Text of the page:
My other useful and most sturdy alternative is a switchblade knife or a knife similar to the Wenger knife in Figure 6. Slide the blade into the groove between bottom and top, and use the knife blade as a very careful lever to pry open the case, popping the tabs loose.

Using a knife for case separation
Figure 6. The Swiss Army approach to prying off a laptop’s bottom cover

Way more difficult

An older Hewlett-Packard ENVY 15” convertible laptop, model x360 15-u473cl, is a perfect example of a laptop that is very difficult to repair or upgrade, typical of many HP laptops. First, remove the 14 screws that hold the bottom and top together. You must find the four hidden screws first. Next, with the laptop sitting on its base with screen opened, pry open the top from the bottom, starting at the front edge, as in Figure 7, and going around the sides. In passing, note the ergonomics of the light gray key markings against a silver background, not exactly conducive to rapid and flawless keyboarding.

Prying open an HP Envy laptop
Figure 7. Prying open ENVY

Opening it is just the start of any upgrade or repair of this model. Once open, you get some idea of the difficulty of repair tasks. Peering inside the yawning chassis, propped open with a screwdriver in Figure 8, you see that ribbon cables need to be detached before much else is possible. To replace the hard drive, you must first remove the battery. Memory upgrade? Remove battery, hard drive, cooling fan; then remove the motherboard, flip it over, and upgrade the memory. The iFixit website has a very good series showing and explaining how to do memory upgrades, plus various repairs or upgrades of this model — a design not conducive to repair or upgrade.

Under the Envy's keyboard
Figure 8. Under the ENVY keyboard, with screwdriver not being used for intended purpose

Use the manufacturer’s repair manual, an iFixit tutorial, or a YouTube video to assess what you must do before beginning any work on a laptop. At least you will know what you are getting into beforehand. Or don’t do the repair — maybe those sources are a sign that you need a pro.

Cleaning inside a laptop

A Q-tip is simply too large to clean a laptop cooling fan, but a small brush can sweep dust away, even from the tiny vanes of the fan (Figure 9). The little brush also does well in clearing away accumulated dust from anywhere inside a laptop. Follow up with a few careful and short squirts of compressed air.

Brushing dust from cooling fan
Figure 9. Brushing away dust from inside a cooling fan

A camera can be a most useful tool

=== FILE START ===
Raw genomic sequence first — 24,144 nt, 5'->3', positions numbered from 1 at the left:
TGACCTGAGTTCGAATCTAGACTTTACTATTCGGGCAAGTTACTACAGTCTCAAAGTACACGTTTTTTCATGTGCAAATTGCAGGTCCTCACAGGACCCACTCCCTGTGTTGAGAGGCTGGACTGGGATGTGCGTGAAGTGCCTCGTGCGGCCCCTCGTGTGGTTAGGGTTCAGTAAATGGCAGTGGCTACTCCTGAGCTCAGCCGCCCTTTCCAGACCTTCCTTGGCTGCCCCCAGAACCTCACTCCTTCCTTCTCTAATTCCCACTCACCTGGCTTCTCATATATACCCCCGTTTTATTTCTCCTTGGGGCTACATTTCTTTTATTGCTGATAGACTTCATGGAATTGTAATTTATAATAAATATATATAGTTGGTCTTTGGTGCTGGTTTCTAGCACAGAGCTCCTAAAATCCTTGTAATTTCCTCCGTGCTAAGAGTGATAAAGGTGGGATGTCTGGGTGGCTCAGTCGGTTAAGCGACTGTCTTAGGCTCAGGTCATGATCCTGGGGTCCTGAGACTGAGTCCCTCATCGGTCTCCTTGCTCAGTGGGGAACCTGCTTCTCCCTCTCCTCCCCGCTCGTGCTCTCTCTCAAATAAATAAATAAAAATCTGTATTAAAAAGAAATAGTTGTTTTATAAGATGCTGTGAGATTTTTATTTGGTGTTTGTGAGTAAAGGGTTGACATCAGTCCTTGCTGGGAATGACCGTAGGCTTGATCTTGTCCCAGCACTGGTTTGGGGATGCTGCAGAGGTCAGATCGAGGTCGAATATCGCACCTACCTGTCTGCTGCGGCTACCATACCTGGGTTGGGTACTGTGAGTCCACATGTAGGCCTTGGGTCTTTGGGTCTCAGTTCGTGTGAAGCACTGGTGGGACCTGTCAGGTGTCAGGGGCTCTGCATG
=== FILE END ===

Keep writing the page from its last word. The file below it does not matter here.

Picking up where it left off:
Now, let’s say I must replace a broken screen in a laptop. (I know — I said I wouldn’t talk about replacing the screen.) The problem is that the housing of the screen usually contains the antennas for the various radios providing wireless connectivity. Those wire leads to the antennas run from the inside of the screen frame into the chassis of the computer, attached to a Wi-Fi and possibly a Wireless Wide Area Network (WWAN, usually cellular) card mounted on the surface of the motherboard. The antenna leads wend their way through tight space in the chassis, bending and twisting to fit perfectly inside.

Camera to the rescue! First, I take a photo (Figure 10) showing how the wire leads thread through the chassis. Then I print the photo on a full sheet of letter-size paper. I now have an accurate picture showing how the screen is attached to the bottom of the laptop chassis. Most importantly, the photo shows exactly how to thread the wire leads from the replacement screen through the chassis to the cards to which they are connected.

Antenna wires
Figure 10. Antenna wires threaded inside a typical laptop

But wait! There is still more fun! Now I need to connect the tiny antenna wire leads to an even tinier pair of posts on the Wi-Fi card. Those fingers you saw earlier are rarely capable of doing this task all by themselves, so I turn to my circular magnifying light that allows me to see these tiny connections. I usually use a small flat-headed screwdriver to nudge each antenna wire onto its post and snap it into place, as in Figure 11. Sometimes tweezers are better. My two magnifying lights are clamped to each end of my workbench. The lamp itself is on a long arm that moves up and down, swivels, and tilts for perfect positioning over whatever needs close attention.

Matgnification to see tiny parts
Figure 11. A magnifying light gets up close to a Wi-Fi card and antennas

Let’s put a wrap on it, step by step

Once you have replaced parts, it’s time to test, test, and test again before putting the cover back on the laptop. If you find that something is not right, you can handle it easily before the bottom cover is attached snugly to the laptop.

What must you test?

  • If you’ve replaced the battery, boot up some operating system* to assure that the battery is attached and charging.